Nefarious parties are using flashloans in conjunction with stablecoins to steal DeFi funds from platforms.
An Ethereum-based decentralized finance platform known as Cheese Bank recently suffered a $3.3 million loss — the product of a hack in early November. The thieves utilized a somewhat newly found weakness in the DeFi sector that harnesses flashloans. The Cheese Bank thieves stole the cheddar via dollar-pegged stablecoins USD Coin (USDC), Tether (USDT) and Dai. A number of other platforms have also suffered similar fates in recent days.
“In the string of attacks, we have seen malicious actors use flash loans to instantaneously borrow, swap, deposit and again borrow large numbers of tokens so they can artificially manipulate the price of a specific token on a single exchange (e.g., Uniswap, Curve),” blockchain security firm PeckShield said in a blog post on Monday after citing Value DeFi and Akropolis as two other recent similar DeFi hacks.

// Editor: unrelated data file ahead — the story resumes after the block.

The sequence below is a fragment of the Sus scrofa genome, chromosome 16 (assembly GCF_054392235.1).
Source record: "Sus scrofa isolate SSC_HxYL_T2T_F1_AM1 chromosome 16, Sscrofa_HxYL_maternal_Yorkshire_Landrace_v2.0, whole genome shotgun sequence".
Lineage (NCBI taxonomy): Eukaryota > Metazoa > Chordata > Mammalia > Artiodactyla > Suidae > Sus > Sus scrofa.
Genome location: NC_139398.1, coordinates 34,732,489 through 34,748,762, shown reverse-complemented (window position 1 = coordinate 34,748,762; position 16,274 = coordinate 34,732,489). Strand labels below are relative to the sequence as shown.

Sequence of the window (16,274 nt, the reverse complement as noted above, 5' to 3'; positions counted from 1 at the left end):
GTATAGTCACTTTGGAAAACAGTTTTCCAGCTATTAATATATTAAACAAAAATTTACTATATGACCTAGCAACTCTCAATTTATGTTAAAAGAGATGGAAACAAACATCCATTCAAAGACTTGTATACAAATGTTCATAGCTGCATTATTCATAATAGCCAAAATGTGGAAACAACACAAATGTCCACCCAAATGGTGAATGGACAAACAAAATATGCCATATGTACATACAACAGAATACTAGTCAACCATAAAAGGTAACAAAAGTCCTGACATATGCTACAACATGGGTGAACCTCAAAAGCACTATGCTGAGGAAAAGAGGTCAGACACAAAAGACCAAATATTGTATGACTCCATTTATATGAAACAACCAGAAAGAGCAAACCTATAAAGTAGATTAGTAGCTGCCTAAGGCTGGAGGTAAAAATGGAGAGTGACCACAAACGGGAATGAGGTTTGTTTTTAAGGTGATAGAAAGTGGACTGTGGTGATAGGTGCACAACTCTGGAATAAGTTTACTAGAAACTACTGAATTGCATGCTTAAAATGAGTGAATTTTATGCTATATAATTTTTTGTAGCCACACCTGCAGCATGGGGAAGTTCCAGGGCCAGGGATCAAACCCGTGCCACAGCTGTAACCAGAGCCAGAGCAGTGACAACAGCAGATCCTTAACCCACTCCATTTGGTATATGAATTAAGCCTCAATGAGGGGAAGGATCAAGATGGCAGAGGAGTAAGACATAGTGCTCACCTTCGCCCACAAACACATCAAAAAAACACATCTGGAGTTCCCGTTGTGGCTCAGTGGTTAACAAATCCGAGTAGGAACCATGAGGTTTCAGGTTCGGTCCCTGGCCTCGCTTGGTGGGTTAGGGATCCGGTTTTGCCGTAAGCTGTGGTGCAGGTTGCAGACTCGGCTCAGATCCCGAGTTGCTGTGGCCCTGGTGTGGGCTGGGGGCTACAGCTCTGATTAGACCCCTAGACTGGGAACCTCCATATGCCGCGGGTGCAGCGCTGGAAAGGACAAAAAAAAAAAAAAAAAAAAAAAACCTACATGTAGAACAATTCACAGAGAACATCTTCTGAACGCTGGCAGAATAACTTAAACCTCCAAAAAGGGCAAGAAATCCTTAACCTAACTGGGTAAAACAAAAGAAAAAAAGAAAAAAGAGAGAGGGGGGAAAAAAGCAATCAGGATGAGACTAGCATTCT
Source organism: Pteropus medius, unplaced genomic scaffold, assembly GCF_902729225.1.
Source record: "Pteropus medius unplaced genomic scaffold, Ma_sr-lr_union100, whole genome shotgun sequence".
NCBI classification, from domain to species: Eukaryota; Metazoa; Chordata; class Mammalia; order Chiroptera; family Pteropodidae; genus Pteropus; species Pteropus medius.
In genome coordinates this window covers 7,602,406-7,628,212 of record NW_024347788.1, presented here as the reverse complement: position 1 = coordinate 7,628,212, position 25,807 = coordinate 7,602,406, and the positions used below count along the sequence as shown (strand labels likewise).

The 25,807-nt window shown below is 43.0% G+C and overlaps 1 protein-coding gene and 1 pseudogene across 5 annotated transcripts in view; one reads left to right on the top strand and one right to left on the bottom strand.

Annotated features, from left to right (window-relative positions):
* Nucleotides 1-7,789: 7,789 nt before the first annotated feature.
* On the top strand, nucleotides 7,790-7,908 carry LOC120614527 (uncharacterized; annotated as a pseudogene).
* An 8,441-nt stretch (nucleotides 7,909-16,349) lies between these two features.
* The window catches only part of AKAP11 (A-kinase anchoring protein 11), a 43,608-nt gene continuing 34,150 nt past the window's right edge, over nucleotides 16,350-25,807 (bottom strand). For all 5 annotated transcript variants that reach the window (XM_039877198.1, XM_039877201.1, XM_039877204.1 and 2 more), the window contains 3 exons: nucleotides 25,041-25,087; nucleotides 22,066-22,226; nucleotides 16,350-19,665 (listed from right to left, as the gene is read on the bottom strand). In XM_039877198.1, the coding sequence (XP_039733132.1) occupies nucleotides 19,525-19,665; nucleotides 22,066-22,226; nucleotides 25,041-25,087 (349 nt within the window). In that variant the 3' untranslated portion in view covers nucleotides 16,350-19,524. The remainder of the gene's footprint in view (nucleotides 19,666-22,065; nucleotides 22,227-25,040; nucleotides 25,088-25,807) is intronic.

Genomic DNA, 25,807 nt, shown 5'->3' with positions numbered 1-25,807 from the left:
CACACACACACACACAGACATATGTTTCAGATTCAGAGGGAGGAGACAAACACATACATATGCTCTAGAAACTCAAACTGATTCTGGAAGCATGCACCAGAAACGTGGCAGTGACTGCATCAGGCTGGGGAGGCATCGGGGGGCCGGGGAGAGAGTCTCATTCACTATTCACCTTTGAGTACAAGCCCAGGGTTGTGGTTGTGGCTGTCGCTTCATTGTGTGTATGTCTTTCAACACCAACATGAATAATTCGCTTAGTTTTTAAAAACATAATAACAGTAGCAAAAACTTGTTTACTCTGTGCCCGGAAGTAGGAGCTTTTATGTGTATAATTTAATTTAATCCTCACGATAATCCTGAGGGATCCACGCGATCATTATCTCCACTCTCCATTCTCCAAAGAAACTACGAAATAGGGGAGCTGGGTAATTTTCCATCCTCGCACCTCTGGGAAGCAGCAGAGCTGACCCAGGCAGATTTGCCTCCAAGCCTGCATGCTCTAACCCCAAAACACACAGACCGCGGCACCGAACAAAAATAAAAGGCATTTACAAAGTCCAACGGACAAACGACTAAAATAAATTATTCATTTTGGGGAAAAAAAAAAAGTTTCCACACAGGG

“This sequence is essentially the foot in the door, allowing the attacker to then exploit that exchange’s anomalous pricing.”
Value DeFi suffered a hack similar to Cheese Bank’s a few days ago. A sly character pilfered $6 million from the blockchain-based protocol, also harnessing USDC, USDT and Dai in conjunction with the effort.
Flash loans, a function of the DeFi ecosystem, seem to offer a hole of sorts through which funds can be stolen. Malicious parties also recently hacked Akropolis in another similar incident.
Referring to the Cheese Bank hack in early November, the PeckShield post detailed: “This particular hack drains $3.3 million of USDC/USDT/DAI from Cheese Bank by exploiting a bug in its way to measure asset price from an AMM-based oracle.” The nefarious parties stole the funds on Nov. 6.
The decentralized finance niche of the crypto sector has exploded in 2020, representing the latest intra-sector bubble, with Uniswap serving as a popular DeFi exchange. The sector cooled for a period amid Bitcoin’s soaring price, although DeFi hype appears to be picking up once again.